I have not read economics before but I do know that merely because we produce oil does not mean our governments have the liberty to set fuel prices any how they like. The world market plays a key role in this. Yes what the government can do is to control how much tax they put on these products and which subsidies they feel they can take off to make life a wee bit comfortable and be like the responsible governments across the world whom Mills say ‘subsidize the cost of social goods with a view to protecting the poor, the disadvantaged and the marginalized’. Again, we all know that Ghana is an excessive loan-taking country and all the loans we take have conditions attached to them, some very stringent. So when our politicians talk as though they and our Ghana are Lords onto ourselves I find it pitiable. Folks we have been independent some 54 or so years ago but as long as our leaders globe-trot to meet all kinds of donors, they will be given conditions some of which basically will mean losing a bit of our much cherished independence albeit temporarily. My understanding is that the IMF twisted government’s arms to remove some subsidies, and of course government had to yield although government’s dysfunctional communications machinery will make you believe otherwise.
From what I understand, even though petroleum prices have by law being deregulated in Ghana our governments, NPP and NDC all together, have not had the guts to fully act on it because they don’t want to lose votes. I think sometimes we as a people allow these politicians to make us look like fools. I can imagine the huge cheer which will greet Nana Addo if he addresses a rally and yells in his British English “People of Ghana are you able to buy kerosene for your lanterns? Are you not paying too much for trotro to work? So if the NDC cares for you and I why don’t they reduce fuel prices”!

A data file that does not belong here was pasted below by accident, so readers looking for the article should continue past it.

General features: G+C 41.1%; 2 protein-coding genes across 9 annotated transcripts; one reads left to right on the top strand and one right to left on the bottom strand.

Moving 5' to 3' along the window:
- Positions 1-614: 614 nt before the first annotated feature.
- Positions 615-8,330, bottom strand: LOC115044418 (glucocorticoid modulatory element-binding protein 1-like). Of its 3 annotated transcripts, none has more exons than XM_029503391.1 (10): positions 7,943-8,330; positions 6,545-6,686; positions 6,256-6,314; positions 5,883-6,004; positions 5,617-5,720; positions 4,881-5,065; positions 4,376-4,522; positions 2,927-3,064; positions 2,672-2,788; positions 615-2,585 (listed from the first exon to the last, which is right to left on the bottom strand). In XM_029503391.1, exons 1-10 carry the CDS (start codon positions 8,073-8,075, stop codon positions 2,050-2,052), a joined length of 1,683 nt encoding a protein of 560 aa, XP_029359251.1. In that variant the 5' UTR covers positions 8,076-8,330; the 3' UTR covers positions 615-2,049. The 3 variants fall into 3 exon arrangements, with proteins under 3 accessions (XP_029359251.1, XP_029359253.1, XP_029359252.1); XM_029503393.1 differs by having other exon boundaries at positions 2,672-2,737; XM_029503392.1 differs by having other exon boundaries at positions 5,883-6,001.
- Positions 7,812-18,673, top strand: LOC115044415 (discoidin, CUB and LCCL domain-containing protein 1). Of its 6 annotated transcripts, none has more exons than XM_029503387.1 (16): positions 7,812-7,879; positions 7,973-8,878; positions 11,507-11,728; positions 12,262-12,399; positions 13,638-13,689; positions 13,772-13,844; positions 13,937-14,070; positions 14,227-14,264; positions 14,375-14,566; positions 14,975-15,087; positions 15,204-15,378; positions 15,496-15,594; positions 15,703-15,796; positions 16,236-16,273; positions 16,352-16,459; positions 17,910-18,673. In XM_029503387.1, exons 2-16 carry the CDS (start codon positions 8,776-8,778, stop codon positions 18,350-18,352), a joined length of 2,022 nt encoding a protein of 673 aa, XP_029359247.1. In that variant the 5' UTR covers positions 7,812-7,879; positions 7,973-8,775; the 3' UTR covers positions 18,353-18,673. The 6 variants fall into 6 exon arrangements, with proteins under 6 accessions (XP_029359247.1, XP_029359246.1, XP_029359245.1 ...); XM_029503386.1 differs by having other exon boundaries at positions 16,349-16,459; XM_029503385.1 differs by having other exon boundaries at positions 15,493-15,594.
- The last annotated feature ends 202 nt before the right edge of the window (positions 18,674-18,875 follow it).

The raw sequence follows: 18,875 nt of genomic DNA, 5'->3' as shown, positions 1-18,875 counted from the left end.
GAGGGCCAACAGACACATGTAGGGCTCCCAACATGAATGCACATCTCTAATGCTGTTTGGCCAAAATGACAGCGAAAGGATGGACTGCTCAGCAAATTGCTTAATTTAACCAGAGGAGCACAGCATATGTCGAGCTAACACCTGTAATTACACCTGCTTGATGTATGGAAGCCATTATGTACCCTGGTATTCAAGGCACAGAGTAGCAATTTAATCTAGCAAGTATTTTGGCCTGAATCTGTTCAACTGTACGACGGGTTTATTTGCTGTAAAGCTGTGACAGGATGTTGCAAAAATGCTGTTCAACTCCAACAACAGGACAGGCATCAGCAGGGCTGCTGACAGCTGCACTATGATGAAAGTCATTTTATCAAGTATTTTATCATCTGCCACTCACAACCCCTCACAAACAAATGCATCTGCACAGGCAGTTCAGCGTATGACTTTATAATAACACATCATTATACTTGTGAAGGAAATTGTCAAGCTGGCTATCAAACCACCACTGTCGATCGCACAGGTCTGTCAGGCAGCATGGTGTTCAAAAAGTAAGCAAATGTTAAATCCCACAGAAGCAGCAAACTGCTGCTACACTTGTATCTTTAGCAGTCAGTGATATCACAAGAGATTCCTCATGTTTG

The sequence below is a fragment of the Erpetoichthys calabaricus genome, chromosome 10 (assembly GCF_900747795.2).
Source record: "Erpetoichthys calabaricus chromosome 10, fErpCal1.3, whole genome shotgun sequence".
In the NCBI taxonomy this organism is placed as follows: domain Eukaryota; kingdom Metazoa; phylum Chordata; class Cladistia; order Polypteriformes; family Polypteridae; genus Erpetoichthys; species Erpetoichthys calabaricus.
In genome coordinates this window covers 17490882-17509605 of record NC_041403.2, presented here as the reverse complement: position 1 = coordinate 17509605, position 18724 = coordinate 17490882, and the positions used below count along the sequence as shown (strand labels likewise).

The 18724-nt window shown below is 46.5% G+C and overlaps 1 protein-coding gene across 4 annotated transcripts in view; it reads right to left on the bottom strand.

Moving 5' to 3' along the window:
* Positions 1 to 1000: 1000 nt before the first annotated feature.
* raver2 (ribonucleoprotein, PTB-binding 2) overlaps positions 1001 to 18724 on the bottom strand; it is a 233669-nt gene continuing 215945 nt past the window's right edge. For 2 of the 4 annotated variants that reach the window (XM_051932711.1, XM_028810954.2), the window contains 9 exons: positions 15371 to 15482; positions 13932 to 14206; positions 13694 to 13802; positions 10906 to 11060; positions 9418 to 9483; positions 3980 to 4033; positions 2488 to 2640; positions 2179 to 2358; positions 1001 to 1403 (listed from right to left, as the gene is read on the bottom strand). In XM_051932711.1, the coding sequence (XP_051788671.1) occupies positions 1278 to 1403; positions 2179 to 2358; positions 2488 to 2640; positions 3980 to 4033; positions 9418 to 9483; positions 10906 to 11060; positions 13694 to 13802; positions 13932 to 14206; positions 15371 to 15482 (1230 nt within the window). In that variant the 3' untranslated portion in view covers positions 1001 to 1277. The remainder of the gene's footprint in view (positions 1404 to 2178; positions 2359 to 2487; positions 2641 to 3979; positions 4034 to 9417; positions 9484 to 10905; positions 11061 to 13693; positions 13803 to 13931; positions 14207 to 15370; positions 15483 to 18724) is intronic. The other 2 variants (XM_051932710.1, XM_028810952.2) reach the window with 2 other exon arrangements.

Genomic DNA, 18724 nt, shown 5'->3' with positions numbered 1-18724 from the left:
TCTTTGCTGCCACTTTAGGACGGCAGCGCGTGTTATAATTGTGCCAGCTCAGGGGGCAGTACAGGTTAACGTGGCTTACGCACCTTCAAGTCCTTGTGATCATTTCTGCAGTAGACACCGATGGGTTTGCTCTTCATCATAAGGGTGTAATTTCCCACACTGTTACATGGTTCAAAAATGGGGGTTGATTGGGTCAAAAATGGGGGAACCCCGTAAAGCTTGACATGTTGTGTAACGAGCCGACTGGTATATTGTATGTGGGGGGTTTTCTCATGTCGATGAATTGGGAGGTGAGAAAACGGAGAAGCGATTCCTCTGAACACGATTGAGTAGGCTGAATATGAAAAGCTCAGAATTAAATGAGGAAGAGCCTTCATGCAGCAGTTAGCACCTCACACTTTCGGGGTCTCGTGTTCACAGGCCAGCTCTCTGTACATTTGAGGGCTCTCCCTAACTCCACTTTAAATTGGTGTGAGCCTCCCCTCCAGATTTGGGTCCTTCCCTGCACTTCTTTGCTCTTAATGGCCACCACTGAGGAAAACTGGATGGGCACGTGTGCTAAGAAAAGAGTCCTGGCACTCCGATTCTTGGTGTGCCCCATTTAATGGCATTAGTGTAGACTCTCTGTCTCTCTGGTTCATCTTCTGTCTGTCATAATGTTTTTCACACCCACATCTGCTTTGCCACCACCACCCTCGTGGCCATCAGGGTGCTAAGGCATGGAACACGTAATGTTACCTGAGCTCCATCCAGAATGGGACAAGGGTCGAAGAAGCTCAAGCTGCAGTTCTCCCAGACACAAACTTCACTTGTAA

The sickening part is that we have supposedly smart, intelligent and educated young men and women who will throw all common sense to the dogs and seek to defend what their parties do. They seem to forget; or rather they think we are all a bunch of gullible fools who will not remember when their tunes change once their political fortunes reverse. The very simple lesson about fuel hikes which politicians should learn and indeed take to guide their utterances is simple: when it comes to petroleum issues, please DO NOT in the name of God politicize it! No do not politicize it because you do not control oil prices. Do not promise as a heaven when you know you simply cannot deliver it. As a colleague once said, if you want to make a promise, “make promises over things you have a certainty that you control or can control but not what you don’t. C’est simple!” But do they ever learn?
I do not think the majority of Ghanaians are fools. No we are not. The fact that we are nice and cheerful and forgiving does not mean that politicians should come and take us for a ride as and when it pleases them. Simple lesson for Ghanaians to learn: take everything Mills, Nana Addo and the rest of them tell you with a pinch of insult especially when they don’t say how they can achieve all that they say!